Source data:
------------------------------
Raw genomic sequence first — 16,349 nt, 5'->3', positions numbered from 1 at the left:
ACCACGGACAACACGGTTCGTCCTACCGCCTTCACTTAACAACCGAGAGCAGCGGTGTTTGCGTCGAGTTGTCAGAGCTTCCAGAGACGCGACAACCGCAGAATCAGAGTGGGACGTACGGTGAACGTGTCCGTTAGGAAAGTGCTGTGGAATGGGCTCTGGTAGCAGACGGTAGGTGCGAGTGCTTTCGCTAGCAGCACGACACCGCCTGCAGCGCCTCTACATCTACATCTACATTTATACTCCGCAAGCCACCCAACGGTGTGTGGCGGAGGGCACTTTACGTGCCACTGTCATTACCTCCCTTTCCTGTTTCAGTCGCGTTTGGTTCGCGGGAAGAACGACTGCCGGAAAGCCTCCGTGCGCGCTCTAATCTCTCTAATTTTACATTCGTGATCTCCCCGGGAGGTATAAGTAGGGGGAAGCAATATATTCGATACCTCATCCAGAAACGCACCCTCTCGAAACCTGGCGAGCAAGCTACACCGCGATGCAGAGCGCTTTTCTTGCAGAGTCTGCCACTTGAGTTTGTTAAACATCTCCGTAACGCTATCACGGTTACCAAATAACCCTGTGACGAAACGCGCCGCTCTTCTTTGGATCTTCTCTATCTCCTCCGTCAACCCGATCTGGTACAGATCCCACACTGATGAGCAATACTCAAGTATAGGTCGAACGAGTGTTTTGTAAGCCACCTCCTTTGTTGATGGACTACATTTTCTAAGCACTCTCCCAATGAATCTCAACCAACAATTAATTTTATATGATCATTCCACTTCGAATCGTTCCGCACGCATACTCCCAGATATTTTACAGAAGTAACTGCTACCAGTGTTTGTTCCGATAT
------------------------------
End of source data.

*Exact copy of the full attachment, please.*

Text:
Raw genomic sequence first — 16,349 nt, 5'->3', positions numbered from 1 at the left:
ACCACGGACAACACGGTTCGTCCTACCGCCTTCACTTAACAACCGAGAGCAGCGGTGTTTGCGTCGAGTTGTCAGAGCTTCCAGAGACGCGACAACCGCAGAATCAGAGTGGGACGTACGGTGAACGTGTCCGTTAGGAAAGTGCTGTGGAATGGGCTCTGGTAGCAGACGGTAGGTGCGAGTGCTTTCGCTAGCAGCACGACACCGCCTGCAGCGCCTCTACATCTACATCTACATTTATACTCCGCAAGCCACCCAACGGTGTGTGGCGGAGGGCACTTTACGTGCCACTGTCATTACCTCCCTTTCCTGTTTCAGTCGCGTTTGGTTCGCGGGAAGAACGACTGCCGGAAAGCCTCCGTGCGCGCTCTAATCTCTCTAATTTTACATTCGTGATCTCCCCGGGAGGTATAAGTAGGGGGAAGCAATATATTCGATACCTCATCCAGAAACGCACCCTCTCGAAACCTGGCGAGCAAGCTACACCGCGATGCAGAGCGCTTTTCTTGCAGAGTCTGCCACTTGAGTTTGTTAAACATCTCCGTAACGCTATCACGGTTACCAAATAACCCTGTGACGAAACGCGCCGCTCTTCTTTGGATCTTCTCTATCTCCTCCGTCAACCCGATCTGGTACAGATCCCACACTGATGAGCAATACTCAAGTATAGGTCGAACGAGTGTTTTGTAAGCCACCTCCTTTGTTGATGGACTACATTTTCTAAGCACTCTCCCAATGAATCTCAACCAACAATTAATTTTATATGATCATTCCACTTCGAATCGTTCCGCACGCATACTCCCAGATATTTTACAGAAGTAACTGCTACCAGTGTTTGTTCCGATAT